The Applicant completed the restoration of the beaches in June 2006, and in November 2006, requested reconciliation of costs through project closeout. The Applicant submitted documentation of costs totaling $9,231,052 to FEMA. FEMA prepared Version 2 to PW 792 to reflect a final eligible cost of $5,528,032. The closeout analysis determined that West Beach was under the responsibility of the dredging contractor, not the Applicant, when Hurricane Katrina eroded the beach. Therefore, the additional amount of sand placed on the West Beach was not eligible for reimbursement. The closeout also reduced the unit cost for the sand dredged to East Beach and prorated the remobilization cost between the pre-Katrina work and the post-Katrina work. FEMA also reduced the amount of sand from landward sources such that only 464,156 CY of sand replacement was eligible. Other adjustments were made to reflect actual costs for the other items. The cost summary table at the back of this analysis provides details for both the original PW 792 and the closeout version 2.
The Applicant submitted its first appeal to the Alabama Emergency Management Agency on July 17, 2007, and the State transmitted it to FEMA on August 21, 2007. In the appeal, the Applicant requested full reimbursement of all its costs associated with placement of sand on the beaches, totaling $9,124,676. It argued that the eroded sand on West Beach was its responsibility, and that the all additional costs from the dredging contractor be reimbursed, including the cost of the 120,000 CY on West Beach, the actual cost of the sand placed on East Beach, and all of the remobilization cost. The Applicant also requested full reimbursement of its costs for all of the sand from ROW and private property, engineering services, vegetation and fencing, beach shaping, tilling, and surveying.
The Regional Administrator responded to the first appeal on April 28, 2008. In the appeal response, FEMA allowed the requested increased unit cost and remobilization cost for the East Beach dredged sand, the full vegetation and fencing costs, the surveying costs, and approximately 25 percent of the beach shaping costs. It also allowed more ROW sand but reduced the private property sand such that the total eligible costs decreased. The first appeal response did not allow any of the West Beach dredged sand or overall coastal engineering costs. It also made a $388,750 deduction for a duplicative cost. FEMA revised PW 792 to replace 590,000 CY of sand at a cost of $4,508,147. These changes are shown in the cost summary table at the back of this analysis.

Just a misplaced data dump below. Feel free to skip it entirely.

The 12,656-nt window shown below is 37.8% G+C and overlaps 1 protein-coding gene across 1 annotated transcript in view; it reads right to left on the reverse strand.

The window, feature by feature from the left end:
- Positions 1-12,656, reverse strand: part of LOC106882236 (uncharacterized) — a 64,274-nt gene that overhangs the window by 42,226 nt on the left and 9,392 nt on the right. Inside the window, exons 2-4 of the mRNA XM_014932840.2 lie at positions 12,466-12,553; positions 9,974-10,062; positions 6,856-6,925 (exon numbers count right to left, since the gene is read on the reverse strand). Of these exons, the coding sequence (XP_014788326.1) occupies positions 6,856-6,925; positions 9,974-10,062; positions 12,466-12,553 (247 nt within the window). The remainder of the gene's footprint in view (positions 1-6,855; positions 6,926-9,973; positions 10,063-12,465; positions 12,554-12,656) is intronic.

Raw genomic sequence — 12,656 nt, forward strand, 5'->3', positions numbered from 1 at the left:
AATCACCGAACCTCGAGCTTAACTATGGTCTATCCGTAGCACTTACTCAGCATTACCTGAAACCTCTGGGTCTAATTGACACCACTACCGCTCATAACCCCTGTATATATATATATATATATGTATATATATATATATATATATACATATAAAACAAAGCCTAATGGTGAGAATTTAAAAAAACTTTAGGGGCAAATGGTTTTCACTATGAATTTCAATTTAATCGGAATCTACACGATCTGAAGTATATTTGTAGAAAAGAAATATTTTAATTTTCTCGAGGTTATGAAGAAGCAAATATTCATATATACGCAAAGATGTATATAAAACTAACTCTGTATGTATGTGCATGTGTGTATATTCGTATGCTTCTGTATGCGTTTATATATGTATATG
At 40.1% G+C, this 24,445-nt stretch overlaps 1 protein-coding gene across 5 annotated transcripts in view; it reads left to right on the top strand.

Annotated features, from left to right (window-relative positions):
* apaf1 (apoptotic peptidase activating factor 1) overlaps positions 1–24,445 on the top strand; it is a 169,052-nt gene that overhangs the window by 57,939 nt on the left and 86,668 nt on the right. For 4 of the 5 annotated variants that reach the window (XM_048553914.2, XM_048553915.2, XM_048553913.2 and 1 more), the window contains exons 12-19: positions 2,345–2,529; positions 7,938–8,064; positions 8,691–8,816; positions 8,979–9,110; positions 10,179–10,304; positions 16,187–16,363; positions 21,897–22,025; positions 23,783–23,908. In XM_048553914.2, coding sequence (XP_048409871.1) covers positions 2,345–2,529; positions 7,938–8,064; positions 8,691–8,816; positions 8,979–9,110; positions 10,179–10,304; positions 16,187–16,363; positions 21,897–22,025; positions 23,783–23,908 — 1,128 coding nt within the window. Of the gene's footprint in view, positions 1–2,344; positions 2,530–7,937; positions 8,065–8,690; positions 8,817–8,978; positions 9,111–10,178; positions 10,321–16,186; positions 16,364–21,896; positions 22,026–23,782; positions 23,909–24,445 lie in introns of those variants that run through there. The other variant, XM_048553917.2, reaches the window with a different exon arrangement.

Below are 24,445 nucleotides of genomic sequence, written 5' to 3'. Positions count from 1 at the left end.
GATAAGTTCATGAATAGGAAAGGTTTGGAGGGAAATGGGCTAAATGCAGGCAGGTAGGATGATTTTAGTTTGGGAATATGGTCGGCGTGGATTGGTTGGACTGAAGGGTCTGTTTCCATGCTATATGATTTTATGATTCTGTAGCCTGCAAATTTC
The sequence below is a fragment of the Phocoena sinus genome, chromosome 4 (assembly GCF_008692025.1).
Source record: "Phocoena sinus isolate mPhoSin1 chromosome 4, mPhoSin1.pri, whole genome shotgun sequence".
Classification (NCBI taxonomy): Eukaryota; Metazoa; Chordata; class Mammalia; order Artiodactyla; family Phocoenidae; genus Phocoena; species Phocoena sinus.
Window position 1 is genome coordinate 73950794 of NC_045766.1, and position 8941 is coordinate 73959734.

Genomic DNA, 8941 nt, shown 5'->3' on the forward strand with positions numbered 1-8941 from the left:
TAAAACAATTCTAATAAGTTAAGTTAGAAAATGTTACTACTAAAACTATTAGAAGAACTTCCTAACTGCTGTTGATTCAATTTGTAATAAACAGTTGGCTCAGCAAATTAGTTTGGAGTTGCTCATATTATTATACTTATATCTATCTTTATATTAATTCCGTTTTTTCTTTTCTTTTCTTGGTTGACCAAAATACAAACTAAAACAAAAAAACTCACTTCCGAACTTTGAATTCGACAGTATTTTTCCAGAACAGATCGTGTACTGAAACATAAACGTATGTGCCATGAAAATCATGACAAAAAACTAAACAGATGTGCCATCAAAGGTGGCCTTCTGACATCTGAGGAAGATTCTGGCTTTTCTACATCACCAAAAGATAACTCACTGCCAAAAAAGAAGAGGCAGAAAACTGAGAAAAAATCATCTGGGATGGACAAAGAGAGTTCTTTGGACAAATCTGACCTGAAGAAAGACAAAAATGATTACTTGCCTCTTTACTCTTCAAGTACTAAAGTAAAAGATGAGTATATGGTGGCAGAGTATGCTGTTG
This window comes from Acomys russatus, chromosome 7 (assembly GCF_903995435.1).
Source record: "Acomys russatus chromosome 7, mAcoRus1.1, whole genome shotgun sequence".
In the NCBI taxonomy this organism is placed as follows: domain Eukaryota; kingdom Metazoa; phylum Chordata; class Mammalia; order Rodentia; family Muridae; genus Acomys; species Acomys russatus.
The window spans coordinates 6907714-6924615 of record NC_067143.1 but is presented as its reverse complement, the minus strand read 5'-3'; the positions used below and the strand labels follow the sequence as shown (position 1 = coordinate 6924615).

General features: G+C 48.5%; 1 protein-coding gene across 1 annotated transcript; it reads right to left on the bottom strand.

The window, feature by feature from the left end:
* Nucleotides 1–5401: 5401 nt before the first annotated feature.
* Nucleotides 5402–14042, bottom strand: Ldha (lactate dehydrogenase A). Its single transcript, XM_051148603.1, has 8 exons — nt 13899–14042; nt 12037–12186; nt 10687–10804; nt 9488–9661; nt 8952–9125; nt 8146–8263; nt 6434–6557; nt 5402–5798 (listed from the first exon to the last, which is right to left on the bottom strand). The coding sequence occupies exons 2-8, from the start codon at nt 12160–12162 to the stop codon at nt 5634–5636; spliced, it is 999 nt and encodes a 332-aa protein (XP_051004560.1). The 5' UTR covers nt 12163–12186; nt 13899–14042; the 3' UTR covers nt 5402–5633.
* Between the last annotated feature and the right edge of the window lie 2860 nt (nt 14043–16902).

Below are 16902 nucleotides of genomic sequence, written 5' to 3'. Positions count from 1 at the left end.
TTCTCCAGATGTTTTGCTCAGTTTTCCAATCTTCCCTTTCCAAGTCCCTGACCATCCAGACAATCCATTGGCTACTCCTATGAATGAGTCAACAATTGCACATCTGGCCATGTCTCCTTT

The Applicant submitted its second appeal to the Alabama Emergency Management Agency on June 30, 2008, and the State transmitted it to FEMA on July 7, 2008. The Applicant requested reimbursement of $9,023,295 and identified five items that it held in dispute: (1) the eligibility of the West Beach dredged sand; (2) the amount of ROW and private property sand; (3) the engineering costs (listed as $155,000 in the spreadsheet, but discussed as $210,000); (4) the sand shaping and tilling costs; and (5) the $388,750 FEMA de-obligated in the first appeal. The second appeal consisted primarily of arguments for reimbursement of these items. It also included an analysis that applied a 25omicant claimed that because of this factor the 638,990 CY of sand removed from the landward areas only resulted in 511,192 CY of sand measured in-place on the beach. The amount the Applicant requested in the second appeal is shown on the table at the back of this analysis.
The Applicant and its representatives met with FEMA representatives at FEMA headquarters on February 10, 2009, to provide background on the project and present the arguments in the second appeal.